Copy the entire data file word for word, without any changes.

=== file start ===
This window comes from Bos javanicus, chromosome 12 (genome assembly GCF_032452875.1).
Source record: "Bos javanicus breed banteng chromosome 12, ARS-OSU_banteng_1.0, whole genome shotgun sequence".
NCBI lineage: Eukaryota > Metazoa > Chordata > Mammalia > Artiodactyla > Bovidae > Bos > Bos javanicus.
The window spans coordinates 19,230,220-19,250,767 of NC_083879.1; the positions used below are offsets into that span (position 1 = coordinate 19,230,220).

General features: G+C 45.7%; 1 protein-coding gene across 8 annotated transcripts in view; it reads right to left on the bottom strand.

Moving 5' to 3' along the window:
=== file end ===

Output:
This window comes from Bos javanicus, chromosome 12 (genome assembly GCF_032452875.1).
Source record: "Bos javanicus breed banteng chromosome 12, ARS-OSU_banteng_1.0, whole genome shotgun sequence".
NCBI lineage: Eukaryota > Metazoa > Chordata > Mammalia > Artiodactyla > Bovidae > Bos > Bos javanicus.
The window spans coordinates 19,230,220-19,250,767 of NC_083879.1; the positions used below are offsets into that span (position 1 = coordinate 19,230,220).

General features: G+C 45.7%; 1 protein-coding gene across 8 annotated transcripts in view; it reads right to left on the bottom strand.

Moving 5' to 3' along the window: